What is ultimately needed is an independent body to oversee globalization from a broader perspective with an eye on global growth, development, jobs, and looking to all interests including developing and developed countries.  This organizational body should be a dam that, if used correctly, takes the great energy of money and supplies it and uses it wisely while avoiding the great flood. With a revised global narrative could also allow for a global currency that could reduce the games that each country must play when making currency decisions from only their own perspective.  In addition, we must come from an understanding that we are all in this together.  That means motivation and reward to help the environment and reduce global warming before that going out of business sale turns to “everything must go.”  The more knowledge is shared then the more everyone benefits by new innovation and growth which should be able to make a place for intellectual property rights but still favor collective interests.  There could also be global lending practices that encourage innovation and spread the risk if a new project fails rather than all the risk going to just the borrower.  Independence would also mean less bribery and corruption that take money away from the people and give it to those who would take advantage by looking the other way.  In the U.S., bribery’s name is the political contribution.  At any rate, whether this body could be part of the United Nations or not depends on the pragmatism of power and legitimacy.  With global warming and other potential environmental calamities, an independent body can eliminate short sightedness which can then be replaced by long term survival approaches even using economic incentives.

In an interconnected world, some body must be watching out for the effects of each country’s decisions.  If the U.S. subsidizes an agricultural product, that may help reduce the price but it also affects another countries ability to export.  This in turn not only may cost jobs in that country but there are suppliers and distributors and other stimulative effects on the world economy that may be stunted.  One protectionist move to help a few large multinational corporations needs to be weighed out against many smaller businesses and jobs that may be affected.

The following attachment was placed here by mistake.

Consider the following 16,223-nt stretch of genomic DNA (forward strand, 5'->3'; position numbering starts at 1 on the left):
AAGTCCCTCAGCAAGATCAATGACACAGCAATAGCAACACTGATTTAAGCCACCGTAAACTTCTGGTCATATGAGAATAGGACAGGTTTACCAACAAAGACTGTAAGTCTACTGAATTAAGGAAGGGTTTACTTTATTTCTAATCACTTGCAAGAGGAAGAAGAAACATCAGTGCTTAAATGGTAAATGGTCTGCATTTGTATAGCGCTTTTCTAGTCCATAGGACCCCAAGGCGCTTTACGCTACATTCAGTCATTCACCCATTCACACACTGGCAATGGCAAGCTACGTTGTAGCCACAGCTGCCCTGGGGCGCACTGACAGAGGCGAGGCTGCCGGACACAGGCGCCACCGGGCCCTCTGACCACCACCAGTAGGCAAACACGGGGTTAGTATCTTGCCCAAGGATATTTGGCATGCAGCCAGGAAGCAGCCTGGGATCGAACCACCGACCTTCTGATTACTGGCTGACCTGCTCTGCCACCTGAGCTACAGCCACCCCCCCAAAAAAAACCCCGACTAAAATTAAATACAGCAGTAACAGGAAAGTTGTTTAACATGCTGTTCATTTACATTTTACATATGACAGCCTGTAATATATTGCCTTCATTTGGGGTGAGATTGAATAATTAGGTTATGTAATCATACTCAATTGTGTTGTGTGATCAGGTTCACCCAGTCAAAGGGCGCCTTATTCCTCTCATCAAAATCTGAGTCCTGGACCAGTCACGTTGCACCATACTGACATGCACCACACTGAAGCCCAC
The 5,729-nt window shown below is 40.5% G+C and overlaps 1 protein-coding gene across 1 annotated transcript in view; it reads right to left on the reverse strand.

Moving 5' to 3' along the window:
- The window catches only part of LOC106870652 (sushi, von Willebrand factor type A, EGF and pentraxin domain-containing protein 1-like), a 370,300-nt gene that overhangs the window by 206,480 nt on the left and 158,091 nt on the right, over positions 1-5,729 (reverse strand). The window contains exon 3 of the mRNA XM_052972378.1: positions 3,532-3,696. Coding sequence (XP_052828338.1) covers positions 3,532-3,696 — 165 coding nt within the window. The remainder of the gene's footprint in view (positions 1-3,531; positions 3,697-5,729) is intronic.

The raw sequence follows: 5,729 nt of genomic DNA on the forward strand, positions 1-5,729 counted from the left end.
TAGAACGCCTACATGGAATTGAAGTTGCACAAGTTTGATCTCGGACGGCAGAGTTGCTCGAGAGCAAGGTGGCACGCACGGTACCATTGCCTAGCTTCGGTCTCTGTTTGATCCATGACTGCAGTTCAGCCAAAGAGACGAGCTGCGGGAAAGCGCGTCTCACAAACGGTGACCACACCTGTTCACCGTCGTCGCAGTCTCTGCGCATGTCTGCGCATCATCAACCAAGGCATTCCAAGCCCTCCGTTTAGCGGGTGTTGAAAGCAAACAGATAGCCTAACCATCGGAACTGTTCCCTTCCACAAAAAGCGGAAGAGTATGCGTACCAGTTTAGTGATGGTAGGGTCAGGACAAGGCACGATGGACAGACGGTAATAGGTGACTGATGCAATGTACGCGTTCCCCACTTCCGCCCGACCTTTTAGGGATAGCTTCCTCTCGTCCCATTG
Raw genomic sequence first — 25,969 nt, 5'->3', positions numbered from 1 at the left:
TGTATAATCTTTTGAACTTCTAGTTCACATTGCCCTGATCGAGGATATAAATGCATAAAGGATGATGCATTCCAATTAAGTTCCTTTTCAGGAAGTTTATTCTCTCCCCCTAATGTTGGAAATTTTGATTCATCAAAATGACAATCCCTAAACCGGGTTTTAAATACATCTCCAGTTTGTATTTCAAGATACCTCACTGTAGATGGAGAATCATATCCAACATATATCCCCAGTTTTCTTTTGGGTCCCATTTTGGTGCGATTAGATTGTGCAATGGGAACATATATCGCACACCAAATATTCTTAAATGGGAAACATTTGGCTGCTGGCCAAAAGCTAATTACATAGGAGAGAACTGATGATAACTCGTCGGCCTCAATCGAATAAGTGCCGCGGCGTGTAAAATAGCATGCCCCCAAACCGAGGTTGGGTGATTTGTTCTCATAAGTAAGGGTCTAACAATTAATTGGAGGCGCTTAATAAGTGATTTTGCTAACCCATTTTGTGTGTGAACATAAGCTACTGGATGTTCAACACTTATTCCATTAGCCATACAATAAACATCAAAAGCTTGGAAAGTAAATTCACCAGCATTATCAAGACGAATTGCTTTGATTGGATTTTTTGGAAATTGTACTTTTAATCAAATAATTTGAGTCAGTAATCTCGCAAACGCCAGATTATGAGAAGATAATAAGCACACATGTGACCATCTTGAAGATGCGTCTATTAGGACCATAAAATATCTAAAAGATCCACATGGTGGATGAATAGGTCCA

Global growth, jobs, and development of large and small economic players need to be the method for working in the globalization system with fairness, built-in incentives, and true democratic principles as the spirit of the economic world.  Just as in the United States political arguments of a widening income gap, world money just doesn’t magically trickle down when everyone is working on their own interests only.  Also, just like in the United States, the world shouldn’t just be prosperous to the scant few.  Economies work more efficiently when their energy is allowed to flow and not be blocked by political games, corruption, and power grabs.  That is no excuse though to have a free-for-all of no rules and management.  Economics does not have to be a zero sum game.  Boodleization connects us together while the global poker game is a winner takes all mentality where we all lose in the long run.  The story of globalization as an incentive needs to be that wealth can be shared.  Without that hope, your only way into the game is by cheating.  The only way to return the game to improving our lives is the get equal opportunity back into the system.  The only way to gain the fairness is by a global activism that demands a place at the table for all.  That means economic activism of controlling where your money is being spent and saved along with political activism of contacting representatives, joining groups, and voting.  The power of the chip leader can break this table apart until there is no game to play.  Without change, there won’t be anyone left to rob from.  Each of us needs to act now.  The stakes are too high.